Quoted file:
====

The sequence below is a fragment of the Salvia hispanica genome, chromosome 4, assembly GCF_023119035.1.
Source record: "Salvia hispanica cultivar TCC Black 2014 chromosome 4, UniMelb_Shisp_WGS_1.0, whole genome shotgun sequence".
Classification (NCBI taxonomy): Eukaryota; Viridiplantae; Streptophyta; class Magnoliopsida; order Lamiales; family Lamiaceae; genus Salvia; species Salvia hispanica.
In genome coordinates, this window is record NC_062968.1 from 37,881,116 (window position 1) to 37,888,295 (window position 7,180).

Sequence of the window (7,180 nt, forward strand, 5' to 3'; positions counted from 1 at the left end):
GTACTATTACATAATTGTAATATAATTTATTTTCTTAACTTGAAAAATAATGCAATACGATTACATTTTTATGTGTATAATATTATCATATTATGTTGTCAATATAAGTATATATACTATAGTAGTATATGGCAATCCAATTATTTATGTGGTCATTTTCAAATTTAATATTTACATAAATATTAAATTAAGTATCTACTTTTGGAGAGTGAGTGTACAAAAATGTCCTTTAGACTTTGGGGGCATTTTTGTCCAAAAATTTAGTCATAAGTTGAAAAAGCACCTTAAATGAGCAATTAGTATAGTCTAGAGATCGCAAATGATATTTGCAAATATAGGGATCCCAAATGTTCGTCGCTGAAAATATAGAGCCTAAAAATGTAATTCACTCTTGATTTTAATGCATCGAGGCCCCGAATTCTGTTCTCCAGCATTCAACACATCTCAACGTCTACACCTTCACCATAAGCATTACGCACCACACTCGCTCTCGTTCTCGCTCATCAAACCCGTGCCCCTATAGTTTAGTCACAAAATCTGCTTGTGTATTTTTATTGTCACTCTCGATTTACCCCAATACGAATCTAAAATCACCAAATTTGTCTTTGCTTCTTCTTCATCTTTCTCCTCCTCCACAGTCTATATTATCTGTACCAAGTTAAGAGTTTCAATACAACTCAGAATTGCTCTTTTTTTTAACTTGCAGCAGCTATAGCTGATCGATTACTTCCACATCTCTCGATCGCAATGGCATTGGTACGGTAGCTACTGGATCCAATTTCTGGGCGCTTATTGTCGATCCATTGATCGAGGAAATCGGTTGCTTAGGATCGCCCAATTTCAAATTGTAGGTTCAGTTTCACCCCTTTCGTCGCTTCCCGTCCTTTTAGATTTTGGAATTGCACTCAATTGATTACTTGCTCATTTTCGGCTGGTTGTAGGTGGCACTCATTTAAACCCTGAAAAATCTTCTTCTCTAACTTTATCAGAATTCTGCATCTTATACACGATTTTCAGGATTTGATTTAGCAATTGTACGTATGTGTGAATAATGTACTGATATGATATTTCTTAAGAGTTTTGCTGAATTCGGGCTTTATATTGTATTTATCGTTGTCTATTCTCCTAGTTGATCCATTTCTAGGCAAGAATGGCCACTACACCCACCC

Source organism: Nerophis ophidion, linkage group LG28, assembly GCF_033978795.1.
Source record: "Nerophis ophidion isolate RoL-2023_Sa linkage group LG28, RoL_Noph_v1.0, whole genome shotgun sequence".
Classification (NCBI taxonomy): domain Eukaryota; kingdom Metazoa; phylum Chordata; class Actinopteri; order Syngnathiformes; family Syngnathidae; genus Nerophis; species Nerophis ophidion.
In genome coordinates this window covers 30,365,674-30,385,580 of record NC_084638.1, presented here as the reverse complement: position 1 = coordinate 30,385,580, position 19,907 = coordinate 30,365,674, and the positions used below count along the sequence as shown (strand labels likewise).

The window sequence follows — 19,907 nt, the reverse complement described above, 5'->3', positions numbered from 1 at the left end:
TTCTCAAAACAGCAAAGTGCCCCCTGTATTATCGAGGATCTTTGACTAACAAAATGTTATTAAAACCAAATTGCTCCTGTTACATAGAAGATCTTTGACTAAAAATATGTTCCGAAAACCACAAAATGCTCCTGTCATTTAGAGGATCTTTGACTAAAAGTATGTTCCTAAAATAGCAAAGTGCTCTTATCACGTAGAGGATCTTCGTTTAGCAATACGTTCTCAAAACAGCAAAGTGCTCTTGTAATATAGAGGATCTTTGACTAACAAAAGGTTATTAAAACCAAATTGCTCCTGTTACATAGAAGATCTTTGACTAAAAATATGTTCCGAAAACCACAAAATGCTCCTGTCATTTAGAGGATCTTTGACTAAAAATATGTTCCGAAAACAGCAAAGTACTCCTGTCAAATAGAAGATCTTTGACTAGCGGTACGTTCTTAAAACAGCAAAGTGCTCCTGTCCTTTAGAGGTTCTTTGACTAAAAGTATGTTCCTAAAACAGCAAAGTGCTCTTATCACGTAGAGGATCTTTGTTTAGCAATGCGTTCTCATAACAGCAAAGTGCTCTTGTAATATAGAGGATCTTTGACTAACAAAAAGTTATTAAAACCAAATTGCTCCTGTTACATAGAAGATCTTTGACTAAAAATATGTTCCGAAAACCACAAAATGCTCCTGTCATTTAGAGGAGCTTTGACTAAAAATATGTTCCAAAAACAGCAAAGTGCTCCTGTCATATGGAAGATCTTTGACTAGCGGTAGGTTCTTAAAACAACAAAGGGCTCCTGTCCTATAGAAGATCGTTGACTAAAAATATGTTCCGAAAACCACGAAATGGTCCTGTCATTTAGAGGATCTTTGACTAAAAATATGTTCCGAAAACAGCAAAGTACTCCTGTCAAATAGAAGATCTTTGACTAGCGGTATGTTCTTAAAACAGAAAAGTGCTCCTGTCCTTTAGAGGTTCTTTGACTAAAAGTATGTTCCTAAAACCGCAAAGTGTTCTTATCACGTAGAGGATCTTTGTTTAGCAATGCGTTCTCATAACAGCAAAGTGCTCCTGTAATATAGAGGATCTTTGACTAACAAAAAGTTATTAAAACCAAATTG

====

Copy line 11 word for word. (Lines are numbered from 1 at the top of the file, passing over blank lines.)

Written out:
The window sequence follows — 19,907 nt, the reverse complement described above, 5'->3', positions numbered from 1 at the left end: